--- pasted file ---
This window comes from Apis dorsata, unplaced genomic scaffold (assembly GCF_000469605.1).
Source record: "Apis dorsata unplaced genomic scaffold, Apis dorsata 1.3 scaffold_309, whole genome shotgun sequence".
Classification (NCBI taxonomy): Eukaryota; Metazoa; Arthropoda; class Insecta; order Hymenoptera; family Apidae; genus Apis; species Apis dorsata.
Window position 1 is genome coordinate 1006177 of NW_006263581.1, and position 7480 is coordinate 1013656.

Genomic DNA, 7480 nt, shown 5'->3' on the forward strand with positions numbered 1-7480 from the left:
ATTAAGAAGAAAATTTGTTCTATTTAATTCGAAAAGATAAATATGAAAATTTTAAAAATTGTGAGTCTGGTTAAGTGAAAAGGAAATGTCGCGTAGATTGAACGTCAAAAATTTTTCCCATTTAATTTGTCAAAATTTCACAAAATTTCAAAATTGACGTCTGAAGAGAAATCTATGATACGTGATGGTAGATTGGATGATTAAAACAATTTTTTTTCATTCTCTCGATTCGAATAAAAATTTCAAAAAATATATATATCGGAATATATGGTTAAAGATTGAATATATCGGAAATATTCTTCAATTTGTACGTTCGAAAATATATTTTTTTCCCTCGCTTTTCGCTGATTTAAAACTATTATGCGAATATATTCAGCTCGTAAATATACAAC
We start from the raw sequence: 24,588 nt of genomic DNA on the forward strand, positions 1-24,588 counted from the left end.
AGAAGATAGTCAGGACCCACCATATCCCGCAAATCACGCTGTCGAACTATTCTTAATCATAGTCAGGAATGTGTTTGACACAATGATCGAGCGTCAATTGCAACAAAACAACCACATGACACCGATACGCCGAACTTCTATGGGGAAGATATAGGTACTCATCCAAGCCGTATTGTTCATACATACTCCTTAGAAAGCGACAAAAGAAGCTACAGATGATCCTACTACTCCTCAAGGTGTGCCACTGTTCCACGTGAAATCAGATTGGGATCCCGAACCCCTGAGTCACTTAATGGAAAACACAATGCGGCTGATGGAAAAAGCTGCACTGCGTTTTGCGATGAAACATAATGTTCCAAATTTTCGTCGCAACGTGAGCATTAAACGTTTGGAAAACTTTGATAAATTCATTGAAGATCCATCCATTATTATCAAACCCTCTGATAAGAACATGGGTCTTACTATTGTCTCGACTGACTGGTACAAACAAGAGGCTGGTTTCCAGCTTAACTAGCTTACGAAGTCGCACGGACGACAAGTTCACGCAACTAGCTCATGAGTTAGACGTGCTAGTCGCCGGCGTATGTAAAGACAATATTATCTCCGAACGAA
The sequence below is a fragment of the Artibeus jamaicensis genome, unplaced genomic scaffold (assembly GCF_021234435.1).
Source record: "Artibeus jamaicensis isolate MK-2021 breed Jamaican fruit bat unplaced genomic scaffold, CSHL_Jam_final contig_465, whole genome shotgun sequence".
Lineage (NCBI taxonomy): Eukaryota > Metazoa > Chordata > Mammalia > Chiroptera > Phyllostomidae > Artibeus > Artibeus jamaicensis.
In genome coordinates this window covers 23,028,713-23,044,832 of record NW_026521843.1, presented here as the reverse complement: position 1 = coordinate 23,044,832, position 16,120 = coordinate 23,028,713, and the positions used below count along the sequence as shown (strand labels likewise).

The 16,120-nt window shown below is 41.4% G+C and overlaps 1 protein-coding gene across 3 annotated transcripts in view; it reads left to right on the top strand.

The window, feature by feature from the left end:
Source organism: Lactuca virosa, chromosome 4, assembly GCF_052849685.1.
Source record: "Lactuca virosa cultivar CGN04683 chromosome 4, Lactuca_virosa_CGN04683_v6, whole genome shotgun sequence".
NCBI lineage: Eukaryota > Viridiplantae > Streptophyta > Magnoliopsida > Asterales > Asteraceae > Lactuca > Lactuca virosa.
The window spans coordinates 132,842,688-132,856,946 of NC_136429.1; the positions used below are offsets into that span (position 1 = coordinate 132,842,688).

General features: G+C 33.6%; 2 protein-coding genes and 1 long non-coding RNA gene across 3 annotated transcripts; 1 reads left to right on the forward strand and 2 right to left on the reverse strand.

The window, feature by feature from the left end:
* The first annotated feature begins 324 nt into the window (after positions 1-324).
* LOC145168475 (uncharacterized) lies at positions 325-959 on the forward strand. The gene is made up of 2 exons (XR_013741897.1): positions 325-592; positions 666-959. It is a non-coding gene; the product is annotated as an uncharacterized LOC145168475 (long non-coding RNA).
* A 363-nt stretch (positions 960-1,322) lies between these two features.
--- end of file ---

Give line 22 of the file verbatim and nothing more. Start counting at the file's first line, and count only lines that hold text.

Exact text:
* LOC145168475 (uncharacterized) lies at positions 325-959 on the forward strand. The gene is made up of 2 exons (XR_013741897.1): positions 325-592; positions 666-959. It is a non-coding gene; the product is annotated as an uncharacterized LOC145168475 (long non-coding RNA).